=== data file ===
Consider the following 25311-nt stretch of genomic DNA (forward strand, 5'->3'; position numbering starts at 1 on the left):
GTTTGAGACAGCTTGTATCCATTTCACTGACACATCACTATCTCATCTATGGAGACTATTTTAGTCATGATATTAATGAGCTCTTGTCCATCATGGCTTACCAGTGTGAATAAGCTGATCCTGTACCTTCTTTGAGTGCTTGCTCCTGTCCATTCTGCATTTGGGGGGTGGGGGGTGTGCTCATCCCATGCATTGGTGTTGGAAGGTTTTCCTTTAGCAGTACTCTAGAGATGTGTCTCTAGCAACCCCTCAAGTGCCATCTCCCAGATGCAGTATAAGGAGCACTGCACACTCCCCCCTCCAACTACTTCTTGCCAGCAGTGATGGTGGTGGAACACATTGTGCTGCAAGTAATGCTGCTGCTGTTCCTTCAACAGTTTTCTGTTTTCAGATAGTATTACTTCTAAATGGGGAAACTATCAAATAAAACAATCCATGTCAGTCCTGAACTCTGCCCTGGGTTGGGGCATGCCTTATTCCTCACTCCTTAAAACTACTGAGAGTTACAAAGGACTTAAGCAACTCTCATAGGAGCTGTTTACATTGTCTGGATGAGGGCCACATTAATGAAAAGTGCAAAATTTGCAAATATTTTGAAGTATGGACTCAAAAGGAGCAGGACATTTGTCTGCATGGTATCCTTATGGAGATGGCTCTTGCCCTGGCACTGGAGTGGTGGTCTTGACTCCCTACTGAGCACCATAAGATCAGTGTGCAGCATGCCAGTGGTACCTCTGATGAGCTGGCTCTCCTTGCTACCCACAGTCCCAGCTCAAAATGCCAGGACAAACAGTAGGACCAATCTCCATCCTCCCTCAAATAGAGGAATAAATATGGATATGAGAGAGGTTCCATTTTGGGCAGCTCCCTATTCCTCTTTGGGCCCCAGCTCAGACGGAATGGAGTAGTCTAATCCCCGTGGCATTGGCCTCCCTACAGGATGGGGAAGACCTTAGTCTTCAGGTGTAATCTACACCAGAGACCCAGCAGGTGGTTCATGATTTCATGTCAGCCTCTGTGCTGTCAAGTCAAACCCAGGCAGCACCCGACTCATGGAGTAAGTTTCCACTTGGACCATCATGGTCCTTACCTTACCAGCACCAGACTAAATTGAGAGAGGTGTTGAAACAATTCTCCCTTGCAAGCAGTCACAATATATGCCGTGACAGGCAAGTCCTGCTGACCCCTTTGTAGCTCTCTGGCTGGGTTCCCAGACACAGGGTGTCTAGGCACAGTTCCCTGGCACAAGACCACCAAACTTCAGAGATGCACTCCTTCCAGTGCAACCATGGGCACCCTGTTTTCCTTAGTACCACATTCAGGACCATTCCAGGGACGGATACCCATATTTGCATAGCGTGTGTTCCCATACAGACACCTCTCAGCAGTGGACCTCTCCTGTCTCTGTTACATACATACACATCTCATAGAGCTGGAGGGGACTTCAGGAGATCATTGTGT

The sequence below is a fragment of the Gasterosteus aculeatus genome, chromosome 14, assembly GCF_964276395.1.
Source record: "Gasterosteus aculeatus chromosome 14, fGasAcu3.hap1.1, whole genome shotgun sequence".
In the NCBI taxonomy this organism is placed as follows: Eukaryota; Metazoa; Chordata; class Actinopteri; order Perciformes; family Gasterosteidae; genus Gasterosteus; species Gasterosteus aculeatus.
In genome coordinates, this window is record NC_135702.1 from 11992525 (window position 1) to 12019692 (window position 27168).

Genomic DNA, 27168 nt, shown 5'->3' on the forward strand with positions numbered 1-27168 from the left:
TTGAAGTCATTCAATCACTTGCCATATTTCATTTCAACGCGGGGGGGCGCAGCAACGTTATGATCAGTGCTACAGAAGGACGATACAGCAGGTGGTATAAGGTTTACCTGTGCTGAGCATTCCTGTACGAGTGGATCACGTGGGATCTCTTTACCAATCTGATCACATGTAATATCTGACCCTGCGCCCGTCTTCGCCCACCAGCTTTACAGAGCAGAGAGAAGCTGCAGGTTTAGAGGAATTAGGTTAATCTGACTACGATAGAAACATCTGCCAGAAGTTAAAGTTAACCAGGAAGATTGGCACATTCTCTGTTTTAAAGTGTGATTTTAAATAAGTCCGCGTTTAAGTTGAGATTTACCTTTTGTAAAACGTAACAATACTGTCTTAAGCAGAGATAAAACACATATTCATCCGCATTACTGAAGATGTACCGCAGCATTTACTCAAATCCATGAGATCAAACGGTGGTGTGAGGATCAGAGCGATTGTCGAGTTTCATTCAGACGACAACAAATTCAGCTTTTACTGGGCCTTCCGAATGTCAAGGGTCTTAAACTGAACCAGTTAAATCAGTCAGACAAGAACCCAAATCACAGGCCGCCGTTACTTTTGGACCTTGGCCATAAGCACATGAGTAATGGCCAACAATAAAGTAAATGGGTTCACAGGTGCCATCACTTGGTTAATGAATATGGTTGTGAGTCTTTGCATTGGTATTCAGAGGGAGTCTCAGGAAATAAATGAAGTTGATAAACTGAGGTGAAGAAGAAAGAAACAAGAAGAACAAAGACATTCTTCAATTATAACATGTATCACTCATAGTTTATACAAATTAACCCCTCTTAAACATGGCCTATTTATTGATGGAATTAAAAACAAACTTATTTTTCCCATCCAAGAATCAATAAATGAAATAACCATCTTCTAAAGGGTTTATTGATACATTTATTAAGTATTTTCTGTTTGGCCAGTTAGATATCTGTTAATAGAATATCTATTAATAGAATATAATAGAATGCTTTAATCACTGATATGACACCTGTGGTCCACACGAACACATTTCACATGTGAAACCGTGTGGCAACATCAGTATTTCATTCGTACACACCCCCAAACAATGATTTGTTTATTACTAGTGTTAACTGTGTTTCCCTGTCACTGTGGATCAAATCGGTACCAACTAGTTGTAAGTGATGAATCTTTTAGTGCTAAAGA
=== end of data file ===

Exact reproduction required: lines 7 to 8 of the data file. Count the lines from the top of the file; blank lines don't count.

Genomic DNA, 27168 nt, shown 5'->3' on the forward strand with positions numbered 1-27168 from the left:
TTGAAGTCATTCAATCACTTGCCATATTTCATTTCAACGCGGGGGGGCGCAGCAACGTTATGATCAGTGCTACAGAAGGACGATACAGCAGGTGGTATAAGGTTTACCTGTGCTGAGCATTCCTGTACGAGTGGATCACGTGGGATCTCTTTACCAATCTGATCACATGTAATATCTGACCCTGCGCCCGTCTTCGCCCACCAGCTTTACAGAGCAGAGAGAAGCTGCAGGTTTAGAGGAATTAGGTTAATCTGACTACGATAGAAACATCTGCCAGAAGTTAAAGTTAACCAGGAAGATTGGCACATTCTCTGTTTTAAAGTGTGATTTTAAATAAGTCCGCGTTTAAGTTGAGATTTACCTTTTGTAAAACGTAACAATACTGTCTTAAGCAGAGATAAAACACATATTCATCCGCATTACTGAAGATGTACCGCAGCATTTACTCAAATCCATGAGATCAAACGGTGGTGTGAGGATCAGAGCGATTGTCGAGTTTCATTCAGACGACAACAAATTCAGCTTTTACTGGGCCTTCCGAATGTCAAGGGTCTTAAACTGAACCAGTTAAATCAGTCAGACAAGAACCCAAATCACAGGCCGCCGTTACTTTTGGACCTTGGCCATAAGCACATGAGTAATGGCCAACAATAAAGTAAATGGGTTCACAGGTGCCATCACTTGGTTAATGAATATGGTTGTGAGTCTTTGCATTGGTATTCAGAGGGAGTCTCAGGAAATAAATGAAGTTGATAAACTGAGGTGAAGAAGAAAGAAACAAGAAGAACAAAGACATTCTTCAATTATAACATGTATCACTCATAGTTTATACAAATTAACCCCTCTTAAACATGGCCTATTTATTGATGGAATTAAAAACAAACTTATTTTTCCCATCCAAGAATCAATAAATGAAATAACCATCTTCTAAAGGGTTTATTGATACATTTATTAAGTATTTTCTGTTTGGCCAGTTAGATATCTGTTAATAGAATATCTATTAATAGAATATAATAGAATGCTTTAATCACTGATATGACACCTGTGGTCCACACGAACACATTTCACATGTGAAACCGTGTGGCAACATCAGTATTTCATTCGTACACACCCCCAAACAATGATTTGTTTATTACTAGTGTTAACTGTGTTTCCCTGTCACTGTGGATCAAATCGGTACCAACTAGTTGTAAGTGATGAATCTTTTAGTGCTAAAGA